A true steward does not qualify the assumption of responsibility ― it never dismisses a problem as the problem of another. But the steward is an individual of limited powers, and so can have only a limited impact on the welfare of the world. By concentrating on a specific account*, a steward can have a greater impact over a smaller area. By working in concert with the stewards of other accounts, the individual steward can meet its responsibility for the welfare of the entire world.

Goals of the Stewardship Union:
the collaborative practice of stewardship on all scales
the promotion of stewardship as the guiding principle of society*
the organization of resistance to dominion*
the eventual establishment of a single stewardship for the world*

Elements of the practice of stewardship:
aid to those in need
conservation of nature and resources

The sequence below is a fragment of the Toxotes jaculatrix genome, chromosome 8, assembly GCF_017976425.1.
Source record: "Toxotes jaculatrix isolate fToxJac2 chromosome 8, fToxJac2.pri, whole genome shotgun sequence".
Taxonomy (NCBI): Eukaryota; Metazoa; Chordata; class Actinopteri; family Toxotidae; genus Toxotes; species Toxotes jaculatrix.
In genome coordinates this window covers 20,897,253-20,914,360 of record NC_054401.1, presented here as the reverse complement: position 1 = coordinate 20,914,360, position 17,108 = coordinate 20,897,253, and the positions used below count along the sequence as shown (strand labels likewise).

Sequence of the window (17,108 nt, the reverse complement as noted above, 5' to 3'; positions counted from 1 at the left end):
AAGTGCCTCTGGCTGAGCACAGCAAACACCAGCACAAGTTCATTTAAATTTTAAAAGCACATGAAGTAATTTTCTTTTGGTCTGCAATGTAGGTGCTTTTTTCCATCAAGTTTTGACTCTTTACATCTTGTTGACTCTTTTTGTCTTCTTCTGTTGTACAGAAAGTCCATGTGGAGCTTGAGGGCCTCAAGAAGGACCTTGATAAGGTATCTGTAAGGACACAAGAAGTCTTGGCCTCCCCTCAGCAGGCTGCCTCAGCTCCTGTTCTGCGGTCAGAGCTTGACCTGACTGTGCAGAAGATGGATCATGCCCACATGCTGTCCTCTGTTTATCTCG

emergency response and preparedness
examination and dissemination of truth
advocacy of stewardship ideals

The Stewardship Union would be an open association of those who believe in its principles. No person or group can claim to speak for the entire stewardship, or to establish its policies. The nature of the stewardship, and even the Stewardship Union, is thus a matter for internal debate.

For more information on the Stewardship Union, contact




The stewardship

The stewardship is that part of the world ― of the universe ― which is devoted to caring for the whole. It is an eternal institution. We see its actions in the actions of individuals, who act out of personal conviction to take responsibility for the world. It has no permanent structure, as it changes with the coming and going of individuals, with their own personal transformations. As individual stewards improve themselves and better understand their convictions, the stewardship becomes stronger. As they learn to work together for the greater purpose, the stewardship becomes stronger.